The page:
1) Basal metabolic rate

2) Voluntary physical activities

3) Diet-induced thermogenesis (food processing)


Basal metabolic rate is mainly controlled by hormones of which origin?



What are the 9 essential amino acids

If Learnt This Huge List May Prove Truly Valuable:

Isoleucine, Leucine, Threonine, Histidine, Lysine, Methionine, Phenylalanine, Tryptophan, Valine


Why are some amino acids termed non-essential?

They can be synthesised by the body


Explain Marasmus

Complete lack of nutrition commonly seen in children under the age of 5. Child looks emaciated with obvious signs of muscle wasting and loss of body fat although there is no oedema. Hair is thin and dry, diarrhoea is common and anaemia may be present


Explain Kwashiorkor

Occurs typically in young children displaced by a new baby and fed a diet with some carbs but very low protein. The abdomen is distended due to hepatomegaly and/or ascites (accumulation of fluid in the peritoneal cavity). General oedema due to low serum albumin.


Define Obesity

Excess body fat has accumulated to the extent that it may have an adverse effect on health (BMI>30), leading to reduced life expectancy and/or increased health problems.


Define homeostasis

A dynamic equilibrium The maintenance of a stable internal environment within set limits occurring at all levels; Cellular, organ/system and whole body.


Describe the main features of the control system in the body - Communication

- Nervous system

- Endocrine system (hormones)


Describe the main features of the control system in the body - Control Centres

- Establishes the reference set points, analyses the afferent input and determines the appropriate response

- Eg The hypothalamus and the medulla oblongata

Hypothalamus - involved in the control of the endocrine system

Medulla oblongata - involved in control of ventilation and the cardiovascular system


Describe the main features of the control system in the body - Receptors

- Required to detect stimuli such as changes to the internal environment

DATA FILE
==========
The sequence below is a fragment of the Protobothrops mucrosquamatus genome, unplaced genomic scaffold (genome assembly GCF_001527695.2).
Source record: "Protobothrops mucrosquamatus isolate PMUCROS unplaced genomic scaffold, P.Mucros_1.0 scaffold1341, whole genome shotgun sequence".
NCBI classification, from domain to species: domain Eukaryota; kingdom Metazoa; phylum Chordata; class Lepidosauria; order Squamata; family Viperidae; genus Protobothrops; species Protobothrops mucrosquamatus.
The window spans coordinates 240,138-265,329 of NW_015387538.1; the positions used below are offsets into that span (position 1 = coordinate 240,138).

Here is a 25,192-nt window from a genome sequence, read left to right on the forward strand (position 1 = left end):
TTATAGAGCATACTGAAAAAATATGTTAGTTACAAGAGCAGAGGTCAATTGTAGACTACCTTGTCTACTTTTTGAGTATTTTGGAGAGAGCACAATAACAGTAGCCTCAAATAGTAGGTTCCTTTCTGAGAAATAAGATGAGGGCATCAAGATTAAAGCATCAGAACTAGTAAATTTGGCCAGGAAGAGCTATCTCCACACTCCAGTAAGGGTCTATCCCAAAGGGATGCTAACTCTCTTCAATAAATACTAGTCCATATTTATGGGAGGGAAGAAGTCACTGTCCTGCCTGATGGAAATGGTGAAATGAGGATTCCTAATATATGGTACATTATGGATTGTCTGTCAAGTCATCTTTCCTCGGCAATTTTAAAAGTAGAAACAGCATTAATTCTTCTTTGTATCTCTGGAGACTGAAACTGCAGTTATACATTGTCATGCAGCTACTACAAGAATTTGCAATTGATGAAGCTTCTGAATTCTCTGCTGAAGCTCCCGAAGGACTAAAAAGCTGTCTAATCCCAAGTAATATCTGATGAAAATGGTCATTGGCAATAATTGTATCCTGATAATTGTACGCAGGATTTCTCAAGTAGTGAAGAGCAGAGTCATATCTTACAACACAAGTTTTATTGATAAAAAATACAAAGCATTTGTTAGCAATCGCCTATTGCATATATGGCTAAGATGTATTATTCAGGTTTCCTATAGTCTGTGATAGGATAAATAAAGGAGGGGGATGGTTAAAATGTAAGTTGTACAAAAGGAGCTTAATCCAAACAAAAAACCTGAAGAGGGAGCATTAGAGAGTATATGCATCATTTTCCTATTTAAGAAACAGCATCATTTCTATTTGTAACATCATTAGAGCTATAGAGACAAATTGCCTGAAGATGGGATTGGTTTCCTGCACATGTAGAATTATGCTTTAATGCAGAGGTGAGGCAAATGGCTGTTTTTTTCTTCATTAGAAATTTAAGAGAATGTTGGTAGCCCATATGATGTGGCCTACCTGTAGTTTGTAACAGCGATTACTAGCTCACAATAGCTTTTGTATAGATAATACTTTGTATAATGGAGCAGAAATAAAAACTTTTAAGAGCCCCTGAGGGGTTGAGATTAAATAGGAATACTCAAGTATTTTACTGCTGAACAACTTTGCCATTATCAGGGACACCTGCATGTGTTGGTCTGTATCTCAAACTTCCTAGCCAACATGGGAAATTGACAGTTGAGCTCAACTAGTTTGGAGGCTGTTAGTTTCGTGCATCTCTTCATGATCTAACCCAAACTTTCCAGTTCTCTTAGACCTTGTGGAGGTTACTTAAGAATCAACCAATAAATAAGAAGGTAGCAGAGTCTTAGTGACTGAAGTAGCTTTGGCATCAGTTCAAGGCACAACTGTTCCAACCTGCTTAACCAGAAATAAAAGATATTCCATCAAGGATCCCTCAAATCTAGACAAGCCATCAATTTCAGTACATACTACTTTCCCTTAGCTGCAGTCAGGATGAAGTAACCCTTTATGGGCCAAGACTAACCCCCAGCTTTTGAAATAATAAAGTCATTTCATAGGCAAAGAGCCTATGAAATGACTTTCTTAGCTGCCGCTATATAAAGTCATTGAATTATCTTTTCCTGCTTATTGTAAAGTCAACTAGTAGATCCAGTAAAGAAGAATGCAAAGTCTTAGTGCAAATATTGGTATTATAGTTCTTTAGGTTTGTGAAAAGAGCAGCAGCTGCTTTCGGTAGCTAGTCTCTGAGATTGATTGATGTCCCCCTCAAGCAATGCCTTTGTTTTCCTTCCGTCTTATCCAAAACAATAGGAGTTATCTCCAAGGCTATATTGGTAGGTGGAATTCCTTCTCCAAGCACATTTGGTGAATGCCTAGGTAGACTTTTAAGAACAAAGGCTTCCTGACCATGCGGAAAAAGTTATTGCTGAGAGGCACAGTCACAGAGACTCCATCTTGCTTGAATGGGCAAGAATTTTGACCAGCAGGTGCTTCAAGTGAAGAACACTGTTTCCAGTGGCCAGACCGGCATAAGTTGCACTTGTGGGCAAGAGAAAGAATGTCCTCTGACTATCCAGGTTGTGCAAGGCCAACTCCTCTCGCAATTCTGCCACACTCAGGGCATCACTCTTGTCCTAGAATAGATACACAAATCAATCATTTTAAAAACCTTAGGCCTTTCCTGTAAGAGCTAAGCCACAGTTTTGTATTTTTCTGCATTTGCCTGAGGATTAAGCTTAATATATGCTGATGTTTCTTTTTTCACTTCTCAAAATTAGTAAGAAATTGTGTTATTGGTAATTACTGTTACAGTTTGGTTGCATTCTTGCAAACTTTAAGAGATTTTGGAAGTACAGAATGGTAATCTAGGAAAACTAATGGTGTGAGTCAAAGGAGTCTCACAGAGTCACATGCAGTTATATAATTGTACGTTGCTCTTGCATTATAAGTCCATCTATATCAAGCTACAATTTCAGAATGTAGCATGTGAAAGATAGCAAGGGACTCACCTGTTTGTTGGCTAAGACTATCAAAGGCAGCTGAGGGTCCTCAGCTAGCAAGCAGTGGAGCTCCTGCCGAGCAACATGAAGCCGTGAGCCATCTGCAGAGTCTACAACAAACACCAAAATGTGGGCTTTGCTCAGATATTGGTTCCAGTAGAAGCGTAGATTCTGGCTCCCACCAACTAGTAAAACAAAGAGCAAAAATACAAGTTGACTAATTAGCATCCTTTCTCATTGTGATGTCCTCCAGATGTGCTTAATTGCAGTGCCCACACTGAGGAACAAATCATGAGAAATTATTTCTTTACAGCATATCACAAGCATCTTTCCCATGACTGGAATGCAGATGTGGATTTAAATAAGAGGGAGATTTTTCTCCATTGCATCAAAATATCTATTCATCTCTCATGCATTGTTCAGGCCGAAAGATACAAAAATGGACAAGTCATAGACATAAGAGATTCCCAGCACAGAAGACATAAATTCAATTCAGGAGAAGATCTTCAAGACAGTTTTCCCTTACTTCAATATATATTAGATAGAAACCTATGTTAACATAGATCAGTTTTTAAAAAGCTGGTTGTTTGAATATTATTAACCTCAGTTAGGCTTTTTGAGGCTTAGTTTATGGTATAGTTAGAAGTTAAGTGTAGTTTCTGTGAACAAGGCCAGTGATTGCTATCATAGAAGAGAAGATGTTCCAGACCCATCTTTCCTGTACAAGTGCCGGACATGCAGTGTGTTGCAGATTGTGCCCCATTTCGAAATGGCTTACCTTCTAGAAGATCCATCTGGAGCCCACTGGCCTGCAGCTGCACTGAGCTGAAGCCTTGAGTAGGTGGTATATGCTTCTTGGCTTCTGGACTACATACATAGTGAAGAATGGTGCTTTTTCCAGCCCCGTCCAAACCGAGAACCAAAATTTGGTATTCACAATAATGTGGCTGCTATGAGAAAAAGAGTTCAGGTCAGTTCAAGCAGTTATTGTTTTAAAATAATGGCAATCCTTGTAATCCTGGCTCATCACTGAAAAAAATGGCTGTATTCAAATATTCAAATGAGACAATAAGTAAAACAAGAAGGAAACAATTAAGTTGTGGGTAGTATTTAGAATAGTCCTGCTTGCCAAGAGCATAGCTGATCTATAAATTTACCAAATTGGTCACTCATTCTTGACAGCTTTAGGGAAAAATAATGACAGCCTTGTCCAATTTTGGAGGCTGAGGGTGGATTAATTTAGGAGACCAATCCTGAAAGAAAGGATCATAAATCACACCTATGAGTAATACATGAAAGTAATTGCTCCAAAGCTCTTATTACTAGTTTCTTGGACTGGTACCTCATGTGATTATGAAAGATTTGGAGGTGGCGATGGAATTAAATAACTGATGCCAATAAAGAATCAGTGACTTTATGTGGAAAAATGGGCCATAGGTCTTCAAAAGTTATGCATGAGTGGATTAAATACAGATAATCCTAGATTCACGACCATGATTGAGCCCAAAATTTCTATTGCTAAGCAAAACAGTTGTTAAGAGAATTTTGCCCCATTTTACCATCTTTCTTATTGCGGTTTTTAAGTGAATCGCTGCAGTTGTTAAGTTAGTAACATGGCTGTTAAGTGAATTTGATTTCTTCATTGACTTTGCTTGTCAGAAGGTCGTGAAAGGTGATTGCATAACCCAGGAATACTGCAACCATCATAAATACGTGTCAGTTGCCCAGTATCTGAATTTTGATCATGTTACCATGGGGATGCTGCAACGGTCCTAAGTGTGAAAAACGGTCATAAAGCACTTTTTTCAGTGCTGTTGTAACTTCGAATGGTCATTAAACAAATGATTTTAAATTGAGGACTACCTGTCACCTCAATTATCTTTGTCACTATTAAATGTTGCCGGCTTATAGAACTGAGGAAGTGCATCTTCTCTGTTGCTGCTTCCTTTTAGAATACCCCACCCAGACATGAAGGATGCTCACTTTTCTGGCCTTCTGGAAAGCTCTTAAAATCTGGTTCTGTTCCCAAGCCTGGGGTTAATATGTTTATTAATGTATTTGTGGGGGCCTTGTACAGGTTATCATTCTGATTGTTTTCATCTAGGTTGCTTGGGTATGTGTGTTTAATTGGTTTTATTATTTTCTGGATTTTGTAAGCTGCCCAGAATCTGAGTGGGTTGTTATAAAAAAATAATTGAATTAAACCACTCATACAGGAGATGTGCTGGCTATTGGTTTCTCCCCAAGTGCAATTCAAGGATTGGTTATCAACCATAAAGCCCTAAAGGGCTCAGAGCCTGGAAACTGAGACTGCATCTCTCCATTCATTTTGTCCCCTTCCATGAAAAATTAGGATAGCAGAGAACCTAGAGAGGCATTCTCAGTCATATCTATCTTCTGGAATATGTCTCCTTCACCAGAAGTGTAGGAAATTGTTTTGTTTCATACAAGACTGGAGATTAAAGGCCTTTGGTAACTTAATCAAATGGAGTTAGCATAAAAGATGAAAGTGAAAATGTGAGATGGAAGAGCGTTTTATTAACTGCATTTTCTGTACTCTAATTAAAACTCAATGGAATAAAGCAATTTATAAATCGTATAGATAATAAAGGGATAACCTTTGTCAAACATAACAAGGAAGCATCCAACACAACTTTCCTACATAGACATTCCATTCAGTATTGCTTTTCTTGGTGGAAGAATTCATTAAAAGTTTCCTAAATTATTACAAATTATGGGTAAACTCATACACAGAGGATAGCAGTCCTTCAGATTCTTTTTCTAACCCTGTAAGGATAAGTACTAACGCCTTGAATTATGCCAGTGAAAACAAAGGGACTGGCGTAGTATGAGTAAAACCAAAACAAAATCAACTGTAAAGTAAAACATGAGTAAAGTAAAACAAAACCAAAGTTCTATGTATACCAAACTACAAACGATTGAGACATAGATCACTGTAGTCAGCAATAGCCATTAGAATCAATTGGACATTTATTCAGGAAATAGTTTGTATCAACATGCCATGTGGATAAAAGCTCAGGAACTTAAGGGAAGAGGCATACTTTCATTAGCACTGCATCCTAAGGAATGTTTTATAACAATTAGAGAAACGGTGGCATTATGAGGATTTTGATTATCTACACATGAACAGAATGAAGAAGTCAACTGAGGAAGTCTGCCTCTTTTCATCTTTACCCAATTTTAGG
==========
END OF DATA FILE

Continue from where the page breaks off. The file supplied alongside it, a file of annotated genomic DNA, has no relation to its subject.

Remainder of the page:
- Usually specialised nerve endings such as chemoreceptors and thermoreceptors

- Sensors communicate input to the control centre via the afferent nerves


Describe the main features of the control system in the body - Effector

- These cause change

- The control centre produces an output, which is communicated via the efferent pathways to the effectors


List the essential components of the diet

Fats, Carbohydrates, Protein, Vitamins, Minerals and water


Why are fats required by the body?

- Absorption of fat soluble Vitamins A, D, E and K

- Essential fatty acids linolenic and linoleic needed for structural components of the cell membrane and precursors important regulatory molecules such as eicosanoids


Why is protein required by the body?

Maintain nitrogen balance Nitrogen loss = Nitrogen intake

Essential amino acids that cannot be synthesised by the body


How much water is lost by the body daily and by what mechanism?

2.5L Sweating, Expiration, Urine and Faeces


Define Metabolism

Set of processes which derive energy and raw materials from food stuffs and use them to support repair, growth and activity of the tissues of the body to sustain life


How is BMI calculated

Weight (KG) / Height Squared (M)


Define cell metabolism

Highly integrated network of chemical reactions that occur within the cell


What is the function of creatine phosphate

- Acts as a small store of phosphate for energy release in cardiac and skeletal muscle

- During low ATP levels, donates a phosphate to ADP via creatine kinase


What is the clinical relevance of measuring creatinine concentration?

Indicator of renal function and skeletal muscle mass


What is the clinical relevance of measuring creatine kinase levels?

Marker of muscle damage in conditions such as myocardial infarction